If I end up someday in a long-term, committed, open relationship, and one of the people in that relationship needs immigration papers, or hospital visitation rights, or some other material benefit, will there be any options for us?

    Or, if I choose to remain unmarried, will I be stressing out about health care or financial stuff because I don’t have spousal benefits? (Note: probably not, in my case, thanks to the institution of inheritance — also a function of state-recognized marriage! And a way of keeping wealth in certain families and not in others.)

    Anyway, much to consider. Kenji, Dawn, Rachel, and others, I’d be curious to hear more about some of your up-close-and-personal encounters with the institution of marriage!

  • Kenji

    Hi Katie,

    By saying that we need to divorce “marriage” from the state, I definitely mean destroying the power of the state (through laws, policies, etc) to dangle carrots—health care if you get married… tax exemptions if… citizenship if… family rights if…. So many privileges hinge on our willingness to assimilate to the conventional understanding of marriage. In some places, I believe you can have some of these rights if you register a “domestic partnership,” but again this seems to be marriage by another name. It’s hard, because so many people I know who are critical of state-sanctioned marriage would get a much-needed boost from these privileges. And I’m definitely not suggesting that there are any major resources behind an effort to divorce marriage from the state.

    Monogamous, nuclear-family definitions of family are very much dominant, and I don’t think it will change much soon. However, I think it’s important to see how conventional marriage is hooked up to our economic system and secular Christian values (speaking of the US here). It is a symbol of legitimacy, morality, stability, normality, and so on.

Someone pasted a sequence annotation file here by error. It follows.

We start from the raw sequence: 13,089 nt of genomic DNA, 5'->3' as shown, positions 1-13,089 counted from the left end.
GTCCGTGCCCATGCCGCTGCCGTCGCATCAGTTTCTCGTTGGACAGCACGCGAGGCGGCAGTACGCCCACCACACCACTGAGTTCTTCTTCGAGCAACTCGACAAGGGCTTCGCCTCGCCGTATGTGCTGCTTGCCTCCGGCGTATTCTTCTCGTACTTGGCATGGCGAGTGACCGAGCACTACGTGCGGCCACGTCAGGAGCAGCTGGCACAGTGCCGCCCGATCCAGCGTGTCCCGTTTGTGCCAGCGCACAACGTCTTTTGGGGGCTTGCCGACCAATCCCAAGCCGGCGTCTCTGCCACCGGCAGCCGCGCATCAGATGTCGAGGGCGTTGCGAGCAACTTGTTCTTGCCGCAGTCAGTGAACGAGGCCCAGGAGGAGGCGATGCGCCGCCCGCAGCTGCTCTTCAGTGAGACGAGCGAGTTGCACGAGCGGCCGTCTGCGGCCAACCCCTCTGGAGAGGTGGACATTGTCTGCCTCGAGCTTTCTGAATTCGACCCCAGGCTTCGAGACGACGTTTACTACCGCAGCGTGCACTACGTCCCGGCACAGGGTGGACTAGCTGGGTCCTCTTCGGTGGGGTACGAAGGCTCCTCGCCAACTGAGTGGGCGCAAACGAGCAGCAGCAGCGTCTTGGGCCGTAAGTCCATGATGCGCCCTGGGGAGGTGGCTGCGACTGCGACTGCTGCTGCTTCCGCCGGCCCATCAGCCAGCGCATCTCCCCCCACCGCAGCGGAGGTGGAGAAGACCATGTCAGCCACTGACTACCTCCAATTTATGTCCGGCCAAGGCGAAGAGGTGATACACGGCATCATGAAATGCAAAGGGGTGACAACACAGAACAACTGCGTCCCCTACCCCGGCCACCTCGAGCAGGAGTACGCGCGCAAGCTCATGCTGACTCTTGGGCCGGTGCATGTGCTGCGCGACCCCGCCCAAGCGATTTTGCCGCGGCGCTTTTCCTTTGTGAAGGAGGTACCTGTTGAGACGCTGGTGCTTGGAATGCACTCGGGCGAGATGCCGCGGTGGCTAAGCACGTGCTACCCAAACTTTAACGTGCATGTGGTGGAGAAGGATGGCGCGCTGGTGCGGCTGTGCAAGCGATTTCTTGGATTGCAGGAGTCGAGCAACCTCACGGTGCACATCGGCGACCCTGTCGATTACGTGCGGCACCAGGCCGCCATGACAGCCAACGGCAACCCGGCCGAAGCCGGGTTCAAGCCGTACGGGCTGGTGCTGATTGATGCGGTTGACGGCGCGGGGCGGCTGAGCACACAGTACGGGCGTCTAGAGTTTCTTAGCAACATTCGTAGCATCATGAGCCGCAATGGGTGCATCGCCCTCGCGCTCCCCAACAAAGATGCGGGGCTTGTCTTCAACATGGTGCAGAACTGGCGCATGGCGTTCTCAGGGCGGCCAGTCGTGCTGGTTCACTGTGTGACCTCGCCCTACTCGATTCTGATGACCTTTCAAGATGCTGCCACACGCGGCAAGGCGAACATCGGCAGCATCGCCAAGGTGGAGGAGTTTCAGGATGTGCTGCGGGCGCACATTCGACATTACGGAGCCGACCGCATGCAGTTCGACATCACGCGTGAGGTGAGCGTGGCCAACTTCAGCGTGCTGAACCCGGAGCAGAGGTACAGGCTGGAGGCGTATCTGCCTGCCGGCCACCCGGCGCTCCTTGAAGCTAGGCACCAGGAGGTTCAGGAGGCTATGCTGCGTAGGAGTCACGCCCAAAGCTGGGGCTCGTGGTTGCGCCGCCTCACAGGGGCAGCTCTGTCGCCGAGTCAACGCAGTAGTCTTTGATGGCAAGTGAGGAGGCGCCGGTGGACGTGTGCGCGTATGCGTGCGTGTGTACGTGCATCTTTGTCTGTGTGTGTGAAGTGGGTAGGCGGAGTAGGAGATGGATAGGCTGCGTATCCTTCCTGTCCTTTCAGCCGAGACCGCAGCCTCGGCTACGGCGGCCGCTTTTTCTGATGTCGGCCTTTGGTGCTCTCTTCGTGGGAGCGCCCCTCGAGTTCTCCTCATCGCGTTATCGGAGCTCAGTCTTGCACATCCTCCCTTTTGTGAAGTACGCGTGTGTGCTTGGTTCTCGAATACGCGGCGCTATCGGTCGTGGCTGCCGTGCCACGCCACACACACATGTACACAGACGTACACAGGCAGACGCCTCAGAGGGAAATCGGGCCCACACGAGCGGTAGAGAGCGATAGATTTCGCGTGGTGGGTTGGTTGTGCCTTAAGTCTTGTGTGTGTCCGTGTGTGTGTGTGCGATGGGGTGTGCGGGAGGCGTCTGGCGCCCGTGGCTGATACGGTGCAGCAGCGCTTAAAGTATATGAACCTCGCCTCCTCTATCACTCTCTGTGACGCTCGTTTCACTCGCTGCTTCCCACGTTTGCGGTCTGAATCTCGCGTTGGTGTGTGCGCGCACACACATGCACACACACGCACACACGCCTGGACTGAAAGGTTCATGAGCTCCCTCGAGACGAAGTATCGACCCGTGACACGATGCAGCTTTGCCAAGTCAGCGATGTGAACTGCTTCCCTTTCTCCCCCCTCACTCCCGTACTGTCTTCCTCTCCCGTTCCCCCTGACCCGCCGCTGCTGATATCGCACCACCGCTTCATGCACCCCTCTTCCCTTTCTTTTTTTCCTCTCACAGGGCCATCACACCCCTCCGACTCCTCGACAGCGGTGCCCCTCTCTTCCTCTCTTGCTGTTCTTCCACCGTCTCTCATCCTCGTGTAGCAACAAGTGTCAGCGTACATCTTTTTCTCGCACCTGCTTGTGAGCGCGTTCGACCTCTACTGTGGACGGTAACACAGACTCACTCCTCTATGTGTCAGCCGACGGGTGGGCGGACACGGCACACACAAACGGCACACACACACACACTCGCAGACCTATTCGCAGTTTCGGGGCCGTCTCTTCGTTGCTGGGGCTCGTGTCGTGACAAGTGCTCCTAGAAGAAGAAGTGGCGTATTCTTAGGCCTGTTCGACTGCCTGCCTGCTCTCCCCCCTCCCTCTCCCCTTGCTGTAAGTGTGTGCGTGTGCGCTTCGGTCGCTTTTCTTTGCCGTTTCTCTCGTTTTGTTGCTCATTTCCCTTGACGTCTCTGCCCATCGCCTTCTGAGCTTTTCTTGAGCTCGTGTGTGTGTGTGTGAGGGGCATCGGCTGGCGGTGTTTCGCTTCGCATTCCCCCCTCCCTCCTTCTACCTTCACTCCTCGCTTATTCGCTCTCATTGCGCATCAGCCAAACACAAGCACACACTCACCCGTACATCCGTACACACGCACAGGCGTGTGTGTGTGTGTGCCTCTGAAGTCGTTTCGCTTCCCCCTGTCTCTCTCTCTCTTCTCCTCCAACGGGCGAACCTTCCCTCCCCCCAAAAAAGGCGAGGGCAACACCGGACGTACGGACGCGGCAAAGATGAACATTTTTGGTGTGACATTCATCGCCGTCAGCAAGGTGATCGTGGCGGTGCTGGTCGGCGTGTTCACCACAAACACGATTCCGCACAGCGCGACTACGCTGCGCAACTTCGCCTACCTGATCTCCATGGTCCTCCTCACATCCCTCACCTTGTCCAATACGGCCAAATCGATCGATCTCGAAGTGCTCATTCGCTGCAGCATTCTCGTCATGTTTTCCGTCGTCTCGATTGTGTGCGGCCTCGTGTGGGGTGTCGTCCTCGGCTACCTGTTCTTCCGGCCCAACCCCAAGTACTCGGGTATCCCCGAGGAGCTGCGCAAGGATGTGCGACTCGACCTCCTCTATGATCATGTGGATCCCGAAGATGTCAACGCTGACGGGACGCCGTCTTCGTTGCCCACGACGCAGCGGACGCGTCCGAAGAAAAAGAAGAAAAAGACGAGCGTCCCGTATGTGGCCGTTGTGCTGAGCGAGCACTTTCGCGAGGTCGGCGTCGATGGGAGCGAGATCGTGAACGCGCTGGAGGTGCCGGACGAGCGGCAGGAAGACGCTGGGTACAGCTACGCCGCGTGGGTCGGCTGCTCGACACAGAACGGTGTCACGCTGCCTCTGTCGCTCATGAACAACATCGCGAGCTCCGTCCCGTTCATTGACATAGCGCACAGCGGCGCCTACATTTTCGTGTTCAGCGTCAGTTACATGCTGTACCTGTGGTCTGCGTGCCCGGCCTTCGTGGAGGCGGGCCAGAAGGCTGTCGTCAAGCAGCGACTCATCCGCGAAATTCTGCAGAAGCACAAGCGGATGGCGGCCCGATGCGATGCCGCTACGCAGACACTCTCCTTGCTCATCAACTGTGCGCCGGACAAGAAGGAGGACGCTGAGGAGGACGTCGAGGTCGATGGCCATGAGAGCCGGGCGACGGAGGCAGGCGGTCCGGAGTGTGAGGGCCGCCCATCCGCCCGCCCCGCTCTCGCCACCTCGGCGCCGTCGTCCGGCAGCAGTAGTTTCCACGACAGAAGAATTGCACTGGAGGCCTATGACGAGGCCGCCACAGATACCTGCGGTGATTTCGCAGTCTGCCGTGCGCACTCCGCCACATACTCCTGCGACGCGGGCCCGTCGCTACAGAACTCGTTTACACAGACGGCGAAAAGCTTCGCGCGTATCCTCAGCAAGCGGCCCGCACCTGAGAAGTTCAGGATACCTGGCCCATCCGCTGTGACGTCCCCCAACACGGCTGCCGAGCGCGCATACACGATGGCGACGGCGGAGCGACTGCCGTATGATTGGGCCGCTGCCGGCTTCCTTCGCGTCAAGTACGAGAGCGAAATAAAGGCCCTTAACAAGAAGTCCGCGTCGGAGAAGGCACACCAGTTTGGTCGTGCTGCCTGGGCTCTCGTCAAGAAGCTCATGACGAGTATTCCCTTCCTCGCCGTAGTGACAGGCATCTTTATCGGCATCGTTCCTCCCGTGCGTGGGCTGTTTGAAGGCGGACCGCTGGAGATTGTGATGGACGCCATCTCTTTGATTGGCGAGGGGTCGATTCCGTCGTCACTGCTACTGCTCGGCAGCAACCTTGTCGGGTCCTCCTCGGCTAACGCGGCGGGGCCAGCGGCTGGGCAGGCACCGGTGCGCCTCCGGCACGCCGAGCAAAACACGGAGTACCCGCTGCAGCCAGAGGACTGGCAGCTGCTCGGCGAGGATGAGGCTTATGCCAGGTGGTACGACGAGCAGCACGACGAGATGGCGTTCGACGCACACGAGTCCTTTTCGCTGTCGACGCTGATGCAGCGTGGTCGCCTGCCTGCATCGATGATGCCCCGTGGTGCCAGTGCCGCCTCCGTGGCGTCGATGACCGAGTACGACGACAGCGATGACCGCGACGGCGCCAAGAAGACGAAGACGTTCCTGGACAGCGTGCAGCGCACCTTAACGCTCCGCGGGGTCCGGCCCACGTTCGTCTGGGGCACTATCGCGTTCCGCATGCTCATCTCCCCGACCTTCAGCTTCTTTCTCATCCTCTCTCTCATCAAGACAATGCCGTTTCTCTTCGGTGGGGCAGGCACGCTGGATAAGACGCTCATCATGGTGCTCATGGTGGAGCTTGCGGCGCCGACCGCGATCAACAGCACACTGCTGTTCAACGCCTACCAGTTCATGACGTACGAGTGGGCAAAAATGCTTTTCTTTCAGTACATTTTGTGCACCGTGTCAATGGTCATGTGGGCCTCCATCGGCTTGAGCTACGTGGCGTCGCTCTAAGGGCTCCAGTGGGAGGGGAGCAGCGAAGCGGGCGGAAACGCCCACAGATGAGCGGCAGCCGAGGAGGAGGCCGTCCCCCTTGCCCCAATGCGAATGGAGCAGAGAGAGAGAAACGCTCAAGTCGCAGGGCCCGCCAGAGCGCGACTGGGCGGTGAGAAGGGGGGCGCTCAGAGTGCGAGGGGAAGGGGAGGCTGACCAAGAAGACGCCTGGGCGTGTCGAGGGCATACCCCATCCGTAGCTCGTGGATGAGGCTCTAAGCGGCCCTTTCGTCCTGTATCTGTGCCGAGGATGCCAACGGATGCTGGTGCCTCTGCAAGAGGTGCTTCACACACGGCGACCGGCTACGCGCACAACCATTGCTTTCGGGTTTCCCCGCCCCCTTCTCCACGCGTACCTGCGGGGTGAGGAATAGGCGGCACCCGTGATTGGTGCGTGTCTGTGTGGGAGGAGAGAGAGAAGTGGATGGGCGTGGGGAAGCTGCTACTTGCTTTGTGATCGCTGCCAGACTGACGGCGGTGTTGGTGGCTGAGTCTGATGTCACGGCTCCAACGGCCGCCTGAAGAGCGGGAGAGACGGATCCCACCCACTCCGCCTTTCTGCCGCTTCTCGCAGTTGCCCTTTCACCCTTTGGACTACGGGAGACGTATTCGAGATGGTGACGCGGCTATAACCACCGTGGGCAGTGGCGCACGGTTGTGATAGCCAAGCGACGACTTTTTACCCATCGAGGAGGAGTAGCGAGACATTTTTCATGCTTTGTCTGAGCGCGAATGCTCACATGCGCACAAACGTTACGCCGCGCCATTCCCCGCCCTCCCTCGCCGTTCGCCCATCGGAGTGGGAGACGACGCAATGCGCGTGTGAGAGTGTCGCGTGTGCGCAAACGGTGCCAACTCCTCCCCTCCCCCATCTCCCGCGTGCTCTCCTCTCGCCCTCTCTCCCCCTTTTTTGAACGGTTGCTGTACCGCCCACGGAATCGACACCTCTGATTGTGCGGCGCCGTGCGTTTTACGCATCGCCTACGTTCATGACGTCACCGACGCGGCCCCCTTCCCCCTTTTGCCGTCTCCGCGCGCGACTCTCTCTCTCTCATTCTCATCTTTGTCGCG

Very few people I am close with are actually married. I’m not sure if this is due to their own critique of the institution, and/or if it has just never been a priority because of all the negative cultural baggage that comes with it. Many of us have seen married parents or family who just make each other miserable. Many have seen traditional gender roles play out and have sworn never to repeat them. Getting married doesn’t seem to be that important, compared to all the other things to do in the world. Like Mahfam has said in the quote above, love manifests in a variety of ways in community that expand our own ideas about love beyond the conventional understanding. Most of us are taught that love is a limited resource, and it should be saved for that one person.

    Metta practice is an excellent way to expand that definition. There are so many flavors of love, and 99% of them don’t have anything to do with romantic or lustful feelings. Our society has found a way to capitalize on monogamous desire, making it something that we supposedly can’t live without, and there are dozens of products you can buy to try to make it happen.

    Yet underneath all of this political debate, love is bigger and more expansive than any of our definitions. And making the choice to encapsulate some of it in marriage is beautiful (though it is a privilege for a few at this point). When thinking about marriage, I always come back to this great quote from the 2002 movie Frida:

    I don’t believe in marriage. No, I really don’t. Let me be clear about that. I think at worst it’s a hostile political act, a way for small-minded [pronoun] to keep [pronoun] in the house and out of the way, wrapped up in the guise of tradition and conservative religious nonsense. At best, it’s a happy delusion—these two people who truly love each other and have no idea how truly miserable they’re about to make each other. But, but, when two people know that, and they decide with eyes wide open to face each other and get married anyway, then I don’t think it’s conservative or delusional. I think it’s radical and courageous and very romantic. To Diego and Frida.

    —Tina Modotti

    I think if the SCOTUS legalizes same-sex marriage, that’s wonderful. It won’t make having romantic relationships any easier, or the need for universal health care, destruction of empire, etc any less important. In fact, I hope the SCOTUS decides soon and quickly, because we need to keep moving. There are so many more steps we need to take.